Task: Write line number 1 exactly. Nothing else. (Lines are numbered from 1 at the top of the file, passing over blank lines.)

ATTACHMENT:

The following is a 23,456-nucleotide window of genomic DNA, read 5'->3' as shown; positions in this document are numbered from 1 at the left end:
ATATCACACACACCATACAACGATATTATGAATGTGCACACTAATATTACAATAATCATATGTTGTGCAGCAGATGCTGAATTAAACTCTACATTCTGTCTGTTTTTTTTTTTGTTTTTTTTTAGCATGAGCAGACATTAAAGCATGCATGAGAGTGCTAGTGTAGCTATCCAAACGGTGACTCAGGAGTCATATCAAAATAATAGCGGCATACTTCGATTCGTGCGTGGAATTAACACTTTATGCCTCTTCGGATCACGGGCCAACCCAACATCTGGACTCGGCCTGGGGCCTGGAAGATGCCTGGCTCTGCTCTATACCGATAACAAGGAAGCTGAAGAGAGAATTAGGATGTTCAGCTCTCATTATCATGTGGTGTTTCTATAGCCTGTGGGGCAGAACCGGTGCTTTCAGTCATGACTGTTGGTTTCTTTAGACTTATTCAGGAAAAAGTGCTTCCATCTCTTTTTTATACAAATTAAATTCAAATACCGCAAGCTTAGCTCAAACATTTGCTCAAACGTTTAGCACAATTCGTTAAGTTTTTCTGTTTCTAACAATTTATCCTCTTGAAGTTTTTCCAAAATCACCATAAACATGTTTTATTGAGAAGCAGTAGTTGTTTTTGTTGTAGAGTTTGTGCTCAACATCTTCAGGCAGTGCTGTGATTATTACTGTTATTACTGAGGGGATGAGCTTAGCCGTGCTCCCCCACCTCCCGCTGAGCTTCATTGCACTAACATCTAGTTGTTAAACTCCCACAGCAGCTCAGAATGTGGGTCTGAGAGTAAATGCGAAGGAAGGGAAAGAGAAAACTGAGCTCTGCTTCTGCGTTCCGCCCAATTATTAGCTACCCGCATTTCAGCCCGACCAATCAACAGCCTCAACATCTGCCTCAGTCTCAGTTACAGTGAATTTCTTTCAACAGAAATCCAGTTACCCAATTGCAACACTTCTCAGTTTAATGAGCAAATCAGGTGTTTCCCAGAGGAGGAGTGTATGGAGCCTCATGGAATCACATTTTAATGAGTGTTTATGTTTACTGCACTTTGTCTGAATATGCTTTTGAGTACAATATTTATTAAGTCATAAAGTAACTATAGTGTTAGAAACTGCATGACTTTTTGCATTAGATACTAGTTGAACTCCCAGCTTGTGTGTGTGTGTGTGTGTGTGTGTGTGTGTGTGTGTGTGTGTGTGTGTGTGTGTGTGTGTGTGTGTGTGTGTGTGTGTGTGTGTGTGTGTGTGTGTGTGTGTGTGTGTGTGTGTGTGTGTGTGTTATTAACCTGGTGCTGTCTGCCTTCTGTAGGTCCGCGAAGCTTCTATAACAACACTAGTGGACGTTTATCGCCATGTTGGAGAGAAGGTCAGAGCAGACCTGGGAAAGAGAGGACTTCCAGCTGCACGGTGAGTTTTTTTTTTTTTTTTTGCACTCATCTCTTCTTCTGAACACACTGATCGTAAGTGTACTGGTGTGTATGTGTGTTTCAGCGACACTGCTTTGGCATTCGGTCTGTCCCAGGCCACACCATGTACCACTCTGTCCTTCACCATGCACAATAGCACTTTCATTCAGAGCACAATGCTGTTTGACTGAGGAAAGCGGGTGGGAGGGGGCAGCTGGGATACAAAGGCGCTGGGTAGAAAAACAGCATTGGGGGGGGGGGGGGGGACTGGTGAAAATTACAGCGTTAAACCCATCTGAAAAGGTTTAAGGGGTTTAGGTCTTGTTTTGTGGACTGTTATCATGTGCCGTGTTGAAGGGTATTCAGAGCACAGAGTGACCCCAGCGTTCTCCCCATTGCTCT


The following is a 23,456-nucleotide window of genomic DNA, read 5'->3' as shown; positions in this document are numbered from 1 at the left end: